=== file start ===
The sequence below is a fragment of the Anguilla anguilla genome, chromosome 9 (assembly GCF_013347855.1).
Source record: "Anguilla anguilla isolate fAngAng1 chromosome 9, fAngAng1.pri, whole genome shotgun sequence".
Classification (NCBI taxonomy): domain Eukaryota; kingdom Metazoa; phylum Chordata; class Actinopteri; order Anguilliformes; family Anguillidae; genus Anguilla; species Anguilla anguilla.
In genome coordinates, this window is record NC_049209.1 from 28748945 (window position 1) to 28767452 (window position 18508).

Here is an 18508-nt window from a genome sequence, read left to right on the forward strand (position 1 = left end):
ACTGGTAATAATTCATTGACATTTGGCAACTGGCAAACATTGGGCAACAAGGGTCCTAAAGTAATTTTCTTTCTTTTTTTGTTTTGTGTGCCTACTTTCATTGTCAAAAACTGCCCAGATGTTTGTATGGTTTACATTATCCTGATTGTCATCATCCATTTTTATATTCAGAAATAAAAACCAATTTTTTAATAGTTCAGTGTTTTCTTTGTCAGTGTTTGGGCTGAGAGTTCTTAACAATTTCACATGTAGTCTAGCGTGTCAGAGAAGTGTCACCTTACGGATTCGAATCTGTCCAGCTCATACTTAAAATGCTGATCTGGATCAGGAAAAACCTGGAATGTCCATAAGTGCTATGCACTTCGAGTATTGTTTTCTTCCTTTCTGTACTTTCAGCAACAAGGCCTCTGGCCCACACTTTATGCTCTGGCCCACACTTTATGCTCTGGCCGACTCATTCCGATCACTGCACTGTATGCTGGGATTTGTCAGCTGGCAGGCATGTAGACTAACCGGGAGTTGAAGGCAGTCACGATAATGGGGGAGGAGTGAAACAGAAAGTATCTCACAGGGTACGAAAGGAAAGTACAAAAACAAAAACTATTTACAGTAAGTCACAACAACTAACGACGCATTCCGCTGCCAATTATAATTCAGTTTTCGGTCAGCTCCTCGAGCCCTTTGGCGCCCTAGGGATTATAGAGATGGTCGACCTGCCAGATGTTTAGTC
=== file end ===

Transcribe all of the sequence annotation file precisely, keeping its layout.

The sequence below is a fragment of the Anguilla anguilla genome, chromosome 9 (assembly GCF_013347855.1).
Source record: "Anguilla anguilla isolate fAngAng1 chromosome 9, fAngAng1.pri, whole genome shotgun sequence".
Classification (NCBI taxonomy): domain Eukaryota; kingdom Metazoa; phylum Chordata; class Actinopteri; order Anguilliformes; family Anguillidae; genus Anguilla; species Anguilla anguilla.
In genome coordinates, this window is record NC_049209.1 from 28748945 (window position 1) to 28767452 (window position 18508).

Here is an 18508-nt window from a genome sequence, read left to right on the forward strand (position 1 = left end):
ACTGGTAATAATTCATTGACATTTGGCAACTGGCAAACATTGGGCAACAAGGGTCCTAAAGTAATTTTCTTTCTTTTTTTGTTTTGTGTGCCTACTTTCATTGTCAAAAACTGCCCAGATGTTTGTATGGTTTACATTATCCTGATTGTCATCATCCATTTTTATATTCAGAAATAAAAACCAATTTTTTAATAGTTCAGTGTTTTCTTTGTCAGTGTTTGGGCTGAGAGTTCTTAACAATTTCACATGTAGTCTAGCGTGTCAGAGAAGTGTCACCTTACGGATTCGAATCTGTCCAGCTCATACTTAAAATGCTGATCTGGATCAGGAAAAACCTGGAATGTCCATAAGTGCTATGCACTTCGAGTATTGTTTTCTTCCTTTCTGTACTTTCAGCAACAAGGCCTCTGGCCCACACTTTATGCTCTGGCCCACACTTTATGCTCTGGCCGACTCATTCCGATCACTGCACTGTATGCTGGGATTTGTCAGCTGGCAGGCATGTAGACTAACCGGGAGTTGAAGGCAGTCACGATAATGGGGGAGGAGTGAAACAGAAAGTATCTCACAGGGTACGAAAGGAAAGTACAAAAACAAAAACTATTTACAGTAAGTCACAACAACTAACGACGCATTCCGCTGCCAATTATAATTCAGTTTTCGGTCAGCTCCTCGAGCCCTTTGGCGCCCTAGGGATTATAGAGATGGTCGACCTGCCAGATGTTTAGTC